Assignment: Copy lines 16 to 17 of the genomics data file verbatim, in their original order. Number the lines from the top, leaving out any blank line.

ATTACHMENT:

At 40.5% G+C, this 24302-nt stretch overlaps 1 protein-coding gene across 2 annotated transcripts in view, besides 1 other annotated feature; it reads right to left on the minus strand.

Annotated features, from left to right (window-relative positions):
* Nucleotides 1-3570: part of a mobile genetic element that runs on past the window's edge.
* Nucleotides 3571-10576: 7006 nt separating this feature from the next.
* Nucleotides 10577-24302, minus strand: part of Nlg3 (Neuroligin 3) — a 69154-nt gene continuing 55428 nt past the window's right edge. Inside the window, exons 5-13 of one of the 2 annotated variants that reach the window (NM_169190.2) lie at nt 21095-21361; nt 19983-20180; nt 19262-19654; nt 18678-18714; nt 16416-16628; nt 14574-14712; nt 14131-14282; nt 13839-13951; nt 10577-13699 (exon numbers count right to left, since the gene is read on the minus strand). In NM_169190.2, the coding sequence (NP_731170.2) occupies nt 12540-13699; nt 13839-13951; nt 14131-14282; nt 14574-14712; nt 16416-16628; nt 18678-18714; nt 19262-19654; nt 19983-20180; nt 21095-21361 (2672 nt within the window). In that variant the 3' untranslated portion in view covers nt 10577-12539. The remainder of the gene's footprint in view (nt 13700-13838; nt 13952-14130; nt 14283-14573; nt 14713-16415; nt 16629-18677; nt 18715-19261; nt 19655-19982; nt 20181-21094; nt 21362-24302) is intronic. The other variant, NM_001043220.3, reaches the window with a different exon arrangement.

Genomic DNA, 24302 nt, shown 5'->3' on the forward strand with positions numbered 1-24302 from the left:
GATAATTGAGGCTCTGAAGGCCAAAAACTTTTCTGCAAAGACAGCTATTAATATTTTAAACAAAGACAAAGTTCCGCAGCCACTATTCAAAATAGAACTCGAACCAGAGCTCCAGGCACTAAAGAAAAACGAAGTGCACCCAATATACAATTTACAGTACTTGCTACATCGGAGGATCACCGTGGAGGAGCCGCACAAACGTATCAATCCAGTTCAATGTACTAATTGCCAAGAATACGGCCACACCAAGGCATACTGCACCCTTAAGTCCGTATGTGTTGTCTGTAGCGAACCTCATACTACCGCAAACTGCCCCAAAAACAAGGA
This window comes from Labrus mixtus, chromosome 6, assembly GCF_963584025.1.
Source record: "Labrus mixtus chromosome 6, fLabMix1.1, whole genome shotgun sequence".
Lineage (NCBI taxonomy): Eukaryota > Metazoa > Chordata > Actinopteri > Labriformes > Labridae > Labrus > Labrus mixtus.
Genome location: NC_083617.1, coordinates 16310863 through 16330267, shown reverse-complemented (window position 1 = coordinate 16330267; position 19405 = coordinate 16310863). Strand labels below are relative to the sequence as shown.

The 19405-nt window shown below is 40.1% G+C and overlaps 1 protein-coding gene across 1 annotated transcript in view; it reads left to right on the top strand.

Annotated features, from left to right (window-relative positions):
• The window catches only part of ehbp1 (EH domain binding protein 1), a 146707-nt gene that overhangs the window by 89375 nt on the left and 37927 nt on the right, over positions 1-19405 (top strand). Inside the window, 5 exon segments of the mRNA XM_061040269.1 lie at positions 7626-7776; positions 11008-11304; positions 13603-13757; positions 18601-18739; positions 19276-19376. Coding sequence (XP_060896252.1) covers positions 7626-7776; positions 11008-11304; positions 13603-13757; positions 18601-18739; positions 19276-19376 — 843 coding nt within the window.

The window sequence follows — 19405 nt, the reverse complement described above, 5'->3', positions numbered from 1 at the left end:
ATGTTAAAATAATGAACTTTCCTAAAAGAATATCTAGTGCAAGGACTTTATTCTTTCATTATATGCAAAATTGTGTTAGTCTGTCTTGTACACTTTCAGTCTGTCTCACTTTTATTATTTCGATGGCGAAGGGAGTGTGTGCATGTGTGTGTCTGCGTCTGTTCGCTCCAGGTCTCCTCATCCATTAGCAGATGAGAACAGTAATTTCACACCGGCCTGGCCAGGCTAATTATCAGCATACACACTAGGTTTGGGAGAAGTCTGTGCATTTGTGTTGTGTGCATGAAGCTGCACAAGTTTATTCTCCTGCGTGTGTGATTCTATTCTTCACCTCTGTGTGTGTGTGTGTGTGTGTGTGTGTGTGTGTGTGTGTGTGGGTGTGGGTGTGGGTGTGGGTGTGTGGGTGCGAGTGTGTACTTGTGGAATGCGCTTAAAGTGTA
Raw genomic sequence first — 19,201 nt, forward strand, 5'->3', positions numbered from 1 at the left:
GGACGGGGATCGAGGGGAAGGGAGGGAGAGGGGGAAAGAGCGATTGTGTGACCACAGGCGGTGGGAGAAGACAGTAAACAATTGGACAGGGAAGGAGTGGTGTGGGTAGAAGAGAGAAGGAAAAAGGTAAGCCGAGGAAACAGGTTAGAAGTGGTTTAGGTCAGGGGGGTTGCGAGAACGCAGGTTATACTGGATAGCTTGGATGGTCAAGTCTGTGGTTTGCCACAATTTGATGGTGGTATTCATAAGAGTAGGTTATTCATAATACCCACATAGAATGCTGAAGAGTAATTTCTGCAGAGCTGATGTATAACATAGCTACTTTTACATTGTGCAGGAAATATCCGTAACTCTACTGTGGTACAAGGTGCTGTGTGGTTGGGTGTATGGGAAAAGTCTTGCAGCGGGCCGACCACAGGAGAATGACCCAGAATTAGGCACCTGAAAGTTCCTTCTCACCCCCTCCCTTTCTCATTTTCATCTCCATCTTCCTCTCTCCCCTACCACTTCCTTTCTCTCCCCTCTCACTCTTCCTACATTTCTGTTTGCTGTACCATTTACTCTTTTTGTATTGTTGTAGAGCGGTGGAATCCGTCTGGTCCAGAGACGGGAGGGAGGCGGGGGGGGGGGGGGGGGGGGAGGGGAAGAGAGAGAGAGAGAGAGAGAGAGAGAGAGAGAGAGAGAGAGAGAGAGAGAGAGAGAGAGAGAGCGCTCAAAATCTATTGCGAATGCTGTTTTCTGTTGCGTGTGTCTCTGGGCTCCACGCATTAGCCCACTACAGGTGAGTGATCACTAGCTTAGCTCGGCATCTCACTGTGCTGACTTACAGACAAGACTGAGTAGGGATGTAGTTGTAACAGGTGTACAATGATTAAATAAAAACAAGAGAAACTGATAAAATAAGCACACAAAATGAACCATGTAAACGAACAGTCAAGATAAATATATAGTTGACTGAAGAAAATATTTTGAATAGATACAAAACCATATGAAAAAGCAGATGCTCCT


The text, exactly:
ATGTTAAAATAATGAACTTTCCTAAAAGAATATCTAGTGCAAGGACTTTATTCTTTCATTATATGCAAAATTGTGTTAGTCTGTCTTGTACACTTTCAGTCTGTCTCACTTTTATTATTTCGATGGCGAAGGGAGTGTGTGCATGTGTGTGTCTGCGTCTGTTCGCTCCAGGTCTCCTCATCCATTAGCAGATGAGAACAGTAATTTCACACCGGCCTGGCCAGGCTAATTATCAGCATACACACTAGGTTTGGGAGAAGTCTGTGCATTTGTGTTGTGTGCATGAAGCTGCACAAGTTTATTCTCCTGCGTGTGTGATTCTATTCTTCACCTCTGTGTGTGTGTGTGTGTGTGTGTGTGTGTGTGTGTGTGTGTGGGTGTGGGTGTGGGTGTGGGTGTGTGGGTGCGAGTGTGTACTTGTGGAATGCGCTTAAAGTGTA
Raw genomic sequence first — 19,201 nt, forward strand, 5'->3', positions numbered from 1 at the left: